• Beware! Newly registered domains have become latest attack tool for cybercriminals
    Researchers found that more than 70% of NRDs are malicious or suspicious or not safe for work. This is 70 times higher than that observed in Alexa's top 10,000 domains.Read More
  • Hackers can eavesdrop your conversation through smartphones while you are typing on your laptop
    The attack leverages acoustic signals or sound waves that are produced when a user is typing on a computer keyboard. These signals are then picked up by smartphone sensors including the microphone, the accelerometer, and the gyroscope.Read More
  • MoviePass customer credit card records found exposed on unprotected servers
    The exposed records consisted of more than 160 million personal credit card details and over 50,000 MoviePass customers' card numbers. Personal credit card records and MoviePass debit card details belonging to customers were left exposed.Read More
  • Two security flaws detected in Xilinx's Zynq UltraScale+ SoC devices
    Xilinx's Zynq UltraScale+ SoC devices support a secure boot mode referred to as ‘Encrypt Only’ that contains two design flaws. While the second flaw is patchable, the first flaw is unpatchable by a software update and requires ‘a new silicon revision’ from Xilinx.Read More
  • Fargo Public Schools and Rome City School District Hit In Massive Third-Party Data Breach
    The incident has compromised Fargo Public school students’ names, dates of birth and student ID numbers. Meanwhile, students who attended the Rome City District school between 2013 and 2014, had their names, dates of birth, school information, and school district attendance compromised.Read More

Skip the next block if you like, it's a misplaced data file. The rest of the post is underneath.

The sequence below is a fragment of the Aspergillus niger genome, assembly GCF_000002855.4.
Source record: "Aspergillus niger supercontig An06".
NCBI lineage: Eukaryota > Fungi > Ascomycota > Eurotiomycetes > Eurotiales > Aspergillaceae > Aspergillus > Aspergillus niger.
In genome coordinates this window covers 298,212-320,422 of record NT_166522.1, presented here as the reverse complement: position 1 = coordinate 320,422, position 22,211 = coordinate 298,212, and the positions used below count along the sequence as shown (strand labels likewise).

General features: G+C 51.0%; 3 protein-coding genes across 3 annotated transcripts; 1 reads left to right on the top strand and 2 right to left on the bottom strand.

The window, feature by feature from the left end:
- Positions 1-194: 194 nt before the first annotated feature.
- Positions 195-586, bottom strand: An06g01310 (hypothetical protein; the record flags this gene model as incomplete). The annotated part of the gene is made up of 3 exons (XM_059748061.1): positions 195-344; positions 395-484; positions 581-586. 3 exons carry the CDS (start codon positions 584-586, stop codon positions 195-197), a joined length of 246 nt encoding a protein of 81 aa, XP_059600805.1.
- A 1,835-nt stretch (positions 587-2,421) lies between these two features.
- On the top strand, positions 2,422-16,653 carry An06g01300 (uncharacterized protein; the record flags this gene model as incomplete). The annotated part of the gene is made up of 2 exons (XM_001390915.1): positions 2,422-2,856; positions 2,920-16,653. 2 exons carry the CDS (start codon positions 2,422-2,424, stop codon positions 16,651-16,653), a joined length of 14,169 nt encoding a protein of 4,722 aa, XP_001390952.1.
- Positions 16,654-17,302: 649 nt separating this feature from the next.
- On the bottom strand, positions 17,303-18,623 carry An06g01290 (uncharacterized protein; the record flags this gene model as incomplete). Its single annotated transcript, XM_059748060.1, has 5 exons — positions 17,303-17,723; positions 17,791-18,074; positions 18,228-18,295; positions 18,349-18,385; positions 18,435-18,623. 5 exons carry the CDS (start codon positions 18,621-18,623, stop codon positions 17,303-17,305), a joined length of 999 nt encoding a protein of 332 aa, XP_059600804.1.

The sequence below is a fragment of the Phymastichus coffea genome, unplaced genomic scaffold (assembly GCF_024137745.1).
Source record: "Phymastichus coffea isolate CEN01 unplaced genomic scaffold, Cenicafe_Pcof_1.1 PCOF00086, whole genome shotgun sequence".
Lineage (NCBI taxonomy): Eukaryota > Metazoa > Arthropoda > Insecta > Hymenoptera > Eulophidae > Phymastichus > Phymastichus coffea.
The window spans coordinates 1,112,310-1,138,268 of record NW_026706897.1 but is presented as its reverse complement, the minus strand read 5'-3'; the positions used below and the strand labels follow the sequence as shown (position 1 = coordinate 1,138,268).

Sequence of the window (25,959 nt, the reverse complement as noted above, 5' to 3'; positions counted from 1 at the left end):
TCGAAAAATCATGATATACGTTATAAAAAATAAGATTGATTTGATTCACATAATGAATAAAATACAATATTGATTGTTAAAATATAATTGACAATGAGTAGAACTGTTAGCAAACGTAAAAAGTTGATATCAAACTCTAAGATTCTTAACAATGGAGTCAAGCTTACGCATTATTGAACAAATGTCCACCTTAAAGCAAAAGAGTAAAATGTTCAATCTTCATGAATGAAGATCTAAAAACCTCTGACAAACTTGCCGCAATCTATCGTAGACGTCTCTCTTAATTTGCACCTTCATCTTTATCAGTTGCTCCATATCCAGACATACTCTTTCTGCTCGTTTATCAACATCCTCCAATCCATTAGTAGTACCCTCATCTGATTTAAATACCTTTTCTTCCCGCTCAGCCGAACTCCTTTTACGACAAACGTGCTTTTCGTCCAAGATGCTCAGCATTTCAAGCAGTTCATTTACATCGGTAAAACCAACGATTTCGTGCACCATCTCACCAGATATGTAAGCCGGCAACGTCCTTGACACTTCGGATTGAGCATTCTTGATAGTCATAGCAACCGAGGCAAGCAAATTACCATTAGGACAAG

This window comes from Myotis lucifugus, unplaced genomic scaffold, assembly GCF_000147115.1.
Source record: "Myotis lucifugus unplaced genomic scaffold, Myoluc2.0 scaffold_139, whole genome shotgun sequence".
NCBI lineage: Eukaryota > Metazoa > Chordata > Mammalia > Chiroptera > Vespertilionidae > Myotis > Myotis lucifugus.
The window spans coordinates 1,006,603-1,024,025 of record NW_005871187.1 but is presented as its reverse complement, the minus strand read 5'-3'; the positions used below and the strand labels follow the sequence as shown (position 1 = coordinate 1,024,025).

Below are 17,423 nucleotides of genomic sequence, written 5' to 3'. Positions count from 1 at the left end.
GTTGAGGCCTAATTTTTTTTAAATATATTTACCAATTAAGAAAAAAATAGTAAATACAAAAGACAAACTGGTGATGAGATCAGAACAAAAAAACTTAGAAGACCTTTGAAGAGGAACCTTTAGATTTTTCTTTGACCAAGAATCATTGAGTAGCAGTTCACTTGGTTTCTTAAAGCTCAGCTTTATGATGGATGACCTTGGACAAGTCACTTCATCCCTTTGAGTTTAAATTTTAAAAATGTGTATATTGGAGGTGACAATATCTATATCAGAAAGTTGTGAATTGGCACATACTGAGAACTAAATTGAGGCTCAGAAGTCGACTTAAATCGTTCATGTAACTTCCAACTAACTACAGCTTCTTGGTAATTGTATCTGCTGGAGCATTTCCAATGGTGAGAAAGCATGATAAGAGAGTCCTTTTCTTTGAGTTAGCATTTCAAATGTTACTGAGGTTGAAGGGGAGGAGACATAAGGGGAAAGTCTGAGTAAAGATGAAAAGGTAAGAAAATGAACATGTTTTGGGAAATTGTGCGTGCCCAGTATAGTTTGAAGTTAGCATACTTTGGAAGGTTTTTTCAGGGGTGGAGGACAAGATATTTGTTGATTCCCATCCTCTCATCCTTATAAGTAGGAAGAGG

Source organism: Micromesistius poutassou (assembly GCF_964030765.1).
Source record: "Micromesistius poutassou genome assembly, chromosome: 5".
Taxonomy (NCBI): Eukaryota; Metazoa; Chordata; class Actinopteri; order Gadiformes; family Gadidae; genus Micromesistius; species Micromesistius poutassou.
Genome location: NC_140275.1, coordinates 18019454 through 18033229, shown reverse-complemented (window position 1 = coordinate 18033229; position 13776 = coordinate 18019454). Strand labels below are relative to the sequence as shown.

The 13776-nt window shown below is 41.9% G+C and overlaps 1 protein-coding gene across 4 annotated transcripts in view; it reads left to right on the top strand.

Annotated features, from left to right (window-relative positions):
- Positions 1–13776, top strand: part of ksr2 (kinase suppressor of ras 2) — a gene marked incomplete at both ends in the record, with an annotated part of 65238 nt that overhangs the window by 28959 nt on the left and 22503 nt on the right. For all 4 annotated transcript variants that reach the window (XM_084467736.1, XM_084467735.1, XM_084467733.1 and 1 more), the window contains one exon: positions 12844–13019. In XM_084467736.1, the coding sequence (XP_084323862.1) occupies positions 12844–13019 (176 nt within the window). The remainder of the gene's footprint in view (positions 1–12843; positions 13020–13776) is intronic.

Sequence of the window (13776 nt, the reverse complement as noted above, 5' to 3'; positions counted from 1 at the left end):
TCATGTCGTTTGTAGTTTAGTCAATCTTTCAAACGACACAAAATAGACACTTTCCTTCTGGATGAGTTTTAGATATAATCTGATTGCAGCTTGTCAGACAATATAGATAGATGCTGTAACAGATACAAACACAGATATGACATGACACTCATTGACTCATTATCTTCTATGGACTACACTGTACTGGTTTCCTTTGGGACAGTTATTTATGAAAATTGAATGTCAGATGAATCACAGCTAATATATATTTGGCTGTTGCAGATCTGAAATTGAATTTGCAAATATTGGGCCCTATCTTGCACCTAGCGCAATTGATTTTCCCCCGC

• Magecart credit card skimmers found on PokerTracker software
    Magecart skimmer script was injected into PokerTracker’s subdomain and root domain as both were running an outdated version of Drupal (6.3x). Malwarebytes reported the incident to PokerTracker and they immediately identified the issue and removed the outdated Drupal module.Read More
  • New Payments Platform Australia Exposed PayID Records Due to Client-side Technical Issues
    PayID records were exposed by a vulnerability in one of the financial institutions sponsored by Cuscal Limited. The exposed PayID records include PayID names and the associated account numbers.Read More
  • United States remains the worst-hit country in data breaches that occurred in first half of 2019
    There were 3,816 data breaches in the first six months of 2019, which resulted in the compromise of 4.1 billion records. Eight data breaches in the first half of 2019, accounted for the compromise of 3.2 billion records.Read More
  • Coordinated Ransomware Attack in Texas Seen as Escalation From Prior Hacks
    A coordinated ransomware attack targeted 23 municipalities in Texas over the weekend in what one security expert warns could be a worsening escalation of cyberattacks on local governments. “Why rob a bank when you can rob a local government?” said Alan Shark, the executive director of the Public Technology Institute, which offers cyber security training to local governments. Federal agencies and state government associations issued a warning this summer to encourage state and local governments to take steps to improve resilience against a ransomware attack. The FBI, Department of Homeland Security, Texas authorities and others are actively working to investigate the Texas attack and help bring the 23 governments’ systems back online, according to state officials. When a local government becomes a victim of an attack, federal authorities may be able to help identify the vulnerabilities that were targeted and potential remedies, Joel DeCapua, a supervisory special agent in the FBI’s cyber division, previously told Route Fifty. The FBI encourages local governments not to pay ransoms and also to report all incidents to federal authorities.Read More